An unwelcome chance for redemption
I am a few days late in posting this. I hating doing two somber articles so close together but such was life in the winter 62-63.
That friendly neighbor came knocking at the door again late in the afternoon of January 7, 1963. This time it was my Uncle Earl who died. The cancer he battled with for 18 months had finally won. I did not know anything about cancer at the time. When I was older I would realize those Old Gold cigarettes had claimed yet another victim.
We visited with him and my great grandmother just the day before, Sunday the 6th. At that time even I noticed he had the shakes and felt kinda clammy. He just wasn’t in his normal good spirits. He wanted to hug everyone as he said goodbye; not his normal behavior at all. In retrospect I think he knew the time was close.
My Uncle Earl sorta hung the moon in the sky as far as I was concerned. He never married or had children so he tended to spoil an already spoiled child, me.
He could do anything he set his mind to doing and could make the neatest toys from garbage. The three most prominent in my memory are a 1/4 scale windmill, a toy train and an apple picker. Two of those were gifts for me but I only got to see the train that was a gift for my cousins. What makes these items special is they mostly made from scrap tin and tin cans that he worked carefully into the desired shape. For the bearing of the windmill he hand carved a small bit of broken glass to serve as the bearing point for a sharped bolt.
His remote apple picker was a tall juice can with a ramp cut into the side. He cut and brazed a series of "ears" around the top of the can to serve as hooks for breaking the stem. A long tube sewn from discarded sheets served as the method of delivery to hand or basket. Just in case you have no clue what an apple picker looks like, Here is a short tube video using a commercial product and a homemade version.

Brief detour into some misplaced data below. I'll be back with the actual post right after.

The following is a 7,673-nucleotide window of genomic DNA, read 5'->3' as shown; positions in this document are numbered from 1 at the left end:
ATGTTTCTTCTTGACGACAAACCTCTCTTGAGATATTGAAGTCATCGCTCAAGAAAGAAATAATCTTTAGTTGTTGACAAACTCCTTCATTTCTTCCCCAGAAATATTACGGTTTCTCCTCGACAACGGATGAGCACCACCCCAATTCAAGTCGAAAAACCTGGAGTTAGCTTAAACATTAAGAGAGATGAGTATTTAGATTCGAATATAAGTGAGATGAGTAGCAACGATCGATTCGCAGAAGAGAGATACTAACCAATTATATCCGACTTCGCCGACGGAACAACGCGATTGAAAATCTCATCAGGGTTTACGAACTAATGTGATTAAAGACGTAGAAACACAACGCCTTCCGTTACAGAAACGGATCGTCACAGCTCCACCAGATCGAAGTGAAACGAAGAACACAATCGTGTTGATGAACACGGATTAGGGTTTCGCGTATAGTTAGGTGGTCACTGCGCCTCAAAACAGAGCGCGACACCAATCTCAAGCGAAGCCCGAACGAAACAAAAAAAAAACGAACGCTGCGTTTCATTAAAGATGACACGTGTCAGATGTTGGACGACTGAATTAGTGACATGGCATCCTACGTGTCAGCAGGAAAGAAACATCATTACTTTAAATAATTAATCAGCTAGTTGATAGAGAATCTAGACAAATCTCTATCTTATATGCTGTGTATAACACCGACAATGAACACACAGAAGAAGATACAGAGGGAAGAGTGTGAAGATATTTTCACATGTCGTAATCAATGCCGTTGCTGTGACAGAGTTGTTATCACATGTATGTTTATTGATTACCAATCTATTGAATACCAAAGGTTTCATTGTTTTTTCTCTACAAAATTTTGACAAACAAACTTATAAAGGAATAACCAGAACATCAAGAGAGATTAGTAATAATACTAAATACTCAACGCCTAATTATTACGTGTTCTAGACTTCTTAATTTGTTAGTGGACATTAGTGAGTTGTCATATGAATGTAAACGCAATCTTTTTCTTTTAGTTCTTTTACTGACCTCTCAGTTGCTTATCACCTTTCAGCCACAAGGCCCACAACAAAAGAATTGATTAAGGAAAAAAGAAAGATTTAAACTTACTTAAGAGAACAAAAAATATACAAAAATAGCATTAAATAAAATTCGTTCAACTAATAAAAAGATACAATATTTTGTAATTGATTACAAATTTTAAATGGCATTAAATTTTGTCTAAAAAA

Now whether he dreamed this up or was inspired by something he saw in one of the many how to magazines he loved to read I don't have a clue. I am certain that had he been alive in the late 70s he would have been building computers because he was already intrigued with the concept; actively reading all published articles about the things to come.
I had no intention of not attending the visitation or my first funeral; that perfect attendance award would just have to wait for another year. The kindness of the school principal who agreed that if I came to school and then left he would not count me absent delayed my fall from grace but the 3 days measles later in the school year would knock me out anyway.
There isn't much you can say that is fun to read about a funeral home visitation; most of that is fairly fuzzy anyway; system overload I think it is called. The actual service held the day after the vitiation was extremely well done. I suspect the hardest service a minister ever conducts is the one he does a family courtesy from someone he has never met and who probably never willing set foot inside a church.
The essence of what the minister said that day is still with me. He read the traditional 23 psalm and went on to say how that if the departed one had even the tiniest sliver of faith that the psalm writer had that he was surely saved.
We buried Uncle Earl and immediately took my great grandmother to the hospital with acute pneumonia. She would spend almost 3 weeks in the hospital, make a full recovery and live for another 13 years most of which was with quality.
In Memory of the Uncle who hung the moon,
Earl Meredith Chinn
xx-xx-1905 ~ 01-07-1963
More in Memory Lane :
Where did all the jobs go.........Read More
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|Rohit posted||Posted: 01-26-2013|
|I wanted to spend a mnitue to thank you for this.|
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|Michelle posted||Posted: 01-26-2013|
|Ho ho, who wodula thunk it, right?|
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